The continuing tragedy of the My Lai Massacre, Part 2: Blatant military propaganda

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My Lai Massacre

More than two and a half years ago, I wrote the first part of a planned two-part series on the continuing tragedy of the My Lai Massacre.  In Part 1, I discussed that a number of soldiers involved in the killing do not take responsibility for their actions even if I grant that it was not necessarily their faults for being thrust into their situation.  They fall back on the cover of “I was just following orders” to push the blame elsewhere.

If it were not bad enough that many of the soldiers of yesterday and today still take this position, it’s the approach of the general culture and mood of the country that allows these excuses to continue.  It’s so bad that polite society will not even allow these issues to be discussed.

Look at way Chelsea (Bradley) Manning has been viewed by the general population.  Most of the people I know don’t even know what was released in the information dump.  To them, American lives were put in danger and it was a slap in the face of the United States military.  What the videos, called Collateral Murder, showed were civilians getting killed by the American military—rather nonchalantly.  This is absolutely something Americans should know about their military and we should be thanking Manning for releasing the videos.  Instead, far too many Americans call Manning a traitor and wish terrible things on the person who performed an important service at great personal peril.

Do you think an environment like this will produce soldiers willing to say no to evil orders or, better yet, people who just say no to joining the war machine that is the United States military industrial complex?

What makes it even worse is that the United States government is propagandizing the military almost comically (to the trained eye) through the NFL.  They have ceremonies and commercials before and during the games where soldiers are basically worshipped.  Do you dare say something that doesn’t ogle the military and the soldiers?  How dare you disrespect the soldiers who fight for your freedom.  But bring up anything like the My Lai Massacre or Collateral Murder or any other black eye worn by American foreign policy and you can expect no acknowledgement that maybe these wars have resulted in some bad outcomes.

Whether you agree with what they’re protesting or not, look at how the conversation has turned surrounding NFL players taking a knee during the national anthem.  Since when does the national anthem intimately represent the military?  The protests are supposed to be about the police, so why is the NFL having players meet and discuss issues with soldiers in the military?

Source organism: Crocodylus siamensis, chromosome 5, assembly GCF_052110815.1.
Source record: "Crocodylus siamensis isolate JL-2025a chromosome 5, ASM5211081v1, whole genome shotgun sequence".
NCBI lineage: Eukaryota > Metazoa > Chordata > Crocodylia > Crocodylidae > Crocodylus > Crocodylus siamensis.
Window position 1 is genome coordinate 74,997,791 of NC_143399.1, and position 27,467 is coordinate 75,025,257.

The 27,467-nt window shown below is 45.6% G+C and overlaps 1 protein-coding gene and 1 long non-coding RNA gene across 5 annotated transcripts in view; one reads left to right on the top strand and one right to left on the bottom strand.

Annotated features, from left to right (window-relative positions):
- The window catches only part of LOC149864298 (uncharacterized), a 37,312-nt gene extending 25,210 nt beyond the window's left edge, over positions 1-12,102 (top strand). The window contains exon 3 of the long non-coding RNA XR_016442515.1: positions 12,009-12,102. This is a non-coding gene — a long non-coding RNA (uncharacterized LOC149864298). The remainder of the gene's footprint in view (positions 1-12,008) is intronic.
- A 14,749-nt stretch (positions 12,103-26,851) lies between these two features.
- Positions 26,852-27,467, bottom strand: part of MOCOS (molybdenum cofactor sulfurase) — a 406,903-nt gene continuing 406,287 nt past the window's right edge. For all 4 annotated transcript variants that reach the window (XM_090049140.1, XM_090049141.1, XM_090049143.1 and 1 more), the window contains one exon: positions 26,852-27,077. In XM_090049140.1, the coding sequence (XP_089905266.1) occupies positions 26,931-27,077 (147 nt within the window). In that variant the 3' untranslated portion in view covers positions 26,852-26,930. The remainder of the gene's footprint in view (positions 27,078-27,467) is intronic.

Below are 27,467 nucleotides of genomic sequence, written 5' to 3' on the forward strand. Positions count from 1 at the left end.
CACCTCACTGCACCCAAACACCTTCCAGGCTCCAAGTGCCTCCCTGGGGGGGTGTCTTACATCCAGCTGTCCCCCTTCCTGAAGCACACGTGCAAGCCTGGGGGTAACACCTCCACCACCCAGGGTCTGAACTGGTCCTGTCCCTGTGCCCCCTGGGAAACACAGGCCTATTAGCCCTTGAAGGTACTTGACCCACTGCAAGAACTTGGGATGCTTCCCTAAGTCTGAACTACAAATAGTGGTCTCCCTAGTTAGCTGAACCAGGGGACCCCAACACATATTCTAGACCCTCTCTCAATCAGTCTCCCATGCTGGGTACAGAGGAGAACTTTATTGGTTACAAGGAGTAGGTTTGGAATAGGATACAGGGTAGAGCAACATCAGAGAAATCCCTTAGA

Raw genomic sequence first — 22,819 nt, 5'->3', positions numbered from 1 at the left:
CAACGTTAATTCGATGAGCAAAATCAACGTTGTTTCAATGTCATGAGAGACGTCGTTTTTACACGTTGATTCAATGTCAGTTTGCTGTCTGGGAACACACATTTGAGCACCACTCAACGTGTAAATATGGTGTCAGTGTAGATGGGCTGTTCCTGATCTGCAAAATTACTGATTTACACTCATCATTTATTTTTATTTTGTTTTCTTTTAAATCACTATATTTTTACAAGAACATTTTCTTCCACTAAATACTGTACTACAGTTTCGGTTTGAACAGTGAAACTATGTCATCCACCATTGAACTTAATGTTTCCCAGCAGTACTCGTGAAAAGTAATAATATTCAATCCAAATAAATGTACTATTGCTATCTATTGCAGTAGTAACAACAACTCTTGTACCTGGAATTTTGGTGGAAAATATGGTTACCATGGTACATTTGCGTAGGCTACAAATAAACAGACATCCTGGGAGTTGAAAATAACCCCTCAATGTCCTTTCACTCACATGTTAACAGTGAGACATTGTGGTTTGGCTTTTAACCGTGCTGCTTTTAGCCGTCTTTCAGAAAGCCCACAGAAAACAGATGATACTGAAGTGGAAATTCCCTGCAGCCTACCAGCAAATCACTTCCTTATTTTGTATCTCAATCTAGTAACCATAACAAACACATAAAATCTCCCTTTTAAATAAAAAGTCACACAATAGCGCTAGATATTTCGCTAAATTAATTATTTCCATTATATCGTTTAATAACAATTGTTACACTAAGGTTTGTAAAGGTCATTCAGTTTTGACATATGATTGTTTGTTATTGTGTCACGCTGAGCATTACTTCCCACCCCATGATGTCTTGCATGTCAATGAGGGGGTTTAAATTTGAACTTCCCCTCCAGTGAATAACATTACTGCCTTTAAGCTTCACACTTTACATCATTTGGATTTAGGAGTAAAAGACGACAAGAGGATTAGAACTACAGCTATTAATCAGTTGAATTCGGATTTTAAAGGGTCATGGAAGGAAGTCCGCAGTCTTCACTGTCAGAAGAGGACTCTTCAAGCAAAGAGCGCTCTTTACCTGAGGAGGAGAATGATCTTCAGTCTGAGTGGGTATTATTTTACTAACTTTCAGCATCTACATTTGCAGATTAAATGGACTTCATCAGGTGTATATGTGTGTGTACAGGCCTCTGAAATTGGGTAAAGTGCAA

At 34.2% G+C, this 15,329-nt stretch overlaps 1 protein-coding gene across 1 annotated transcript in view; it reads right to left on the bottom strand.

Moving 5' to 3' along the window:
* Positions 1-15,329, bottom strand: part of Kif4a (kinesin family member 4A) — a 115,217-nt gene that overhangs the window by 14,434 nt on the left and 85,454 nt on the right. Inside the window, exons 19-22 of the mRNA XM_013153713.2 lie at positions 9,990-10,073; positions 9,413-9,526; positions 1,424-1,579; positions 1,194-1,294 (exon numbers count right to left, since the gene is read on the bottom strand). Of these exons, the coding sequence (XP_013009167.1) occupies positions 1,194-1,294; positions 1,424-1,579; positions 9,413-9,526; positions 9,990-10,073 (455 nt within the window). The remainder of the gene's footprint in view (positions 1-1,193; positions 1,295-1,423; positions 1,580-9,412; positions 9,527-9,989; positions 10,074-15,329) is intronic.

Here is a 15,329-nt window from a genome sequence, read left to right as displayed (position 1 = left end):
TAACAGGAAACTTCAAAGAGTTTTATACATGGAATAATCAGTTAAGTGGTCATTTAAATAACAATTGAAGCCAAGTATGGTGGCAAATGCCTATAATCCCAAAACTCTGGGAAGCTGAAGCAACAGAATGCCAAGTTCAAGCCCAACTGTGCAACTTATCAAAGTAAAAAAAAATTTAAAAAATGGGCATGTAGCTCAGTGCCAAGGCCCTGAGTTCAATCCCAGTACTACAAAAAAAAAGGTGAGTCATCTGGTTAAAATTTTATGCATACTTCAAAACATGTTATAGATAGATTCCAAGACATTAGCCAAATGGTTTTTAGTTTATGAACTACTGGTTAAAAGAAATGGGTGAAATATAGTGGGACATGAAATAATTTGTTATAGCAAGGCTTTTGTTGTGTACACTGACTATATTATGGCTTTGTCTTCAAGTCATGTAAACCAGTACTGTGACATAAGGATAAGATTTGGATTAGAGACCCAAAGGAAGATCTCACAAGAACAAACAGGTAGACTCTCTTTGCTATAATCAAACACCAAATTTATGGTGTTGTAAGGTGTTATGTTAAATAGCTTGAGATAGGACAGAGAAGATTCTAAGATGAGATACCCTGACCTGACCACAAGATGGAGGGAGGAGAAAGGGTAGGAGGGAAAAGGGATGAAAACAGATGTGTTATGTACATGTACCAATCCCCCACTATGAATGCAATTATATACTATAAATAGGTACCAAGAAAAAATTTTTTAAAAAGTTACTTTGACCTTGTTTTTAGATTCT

It’s all a method to control the conversation and narratives surrounding the military.  It’s a way to make people afraid to speak up about the murderous atrocities and scared to stay seated when they show a soldier on the jumbotron.  How am I supposed to know whether that guy did anything heroic or if he raped and murdered during his tour?  Does the fact that he wears an American flag on his uniform absolve him of anything and everything that he did?

It’s a sad state of affairs.  If people swell with religious pride every time they see something related to the military, how will they ever question what is going on?  With all the pressure to join in on the pomp and circumstance, who is going to be willing to absorb the vicious attacks for having a view that goes against the politically correct standard even if their reasons are for minimizing human suffering?  The country seems to be in no better position today than it was during the Vietnam War to create an environment of accountability where wartime massacres can be identified and dealt with so that they don’t happen again.

There is simply no general appetite for acknowledging that these terrible events could happen let alone do happen.  And that is why the My Lai Massacre is a continuing tragedy.


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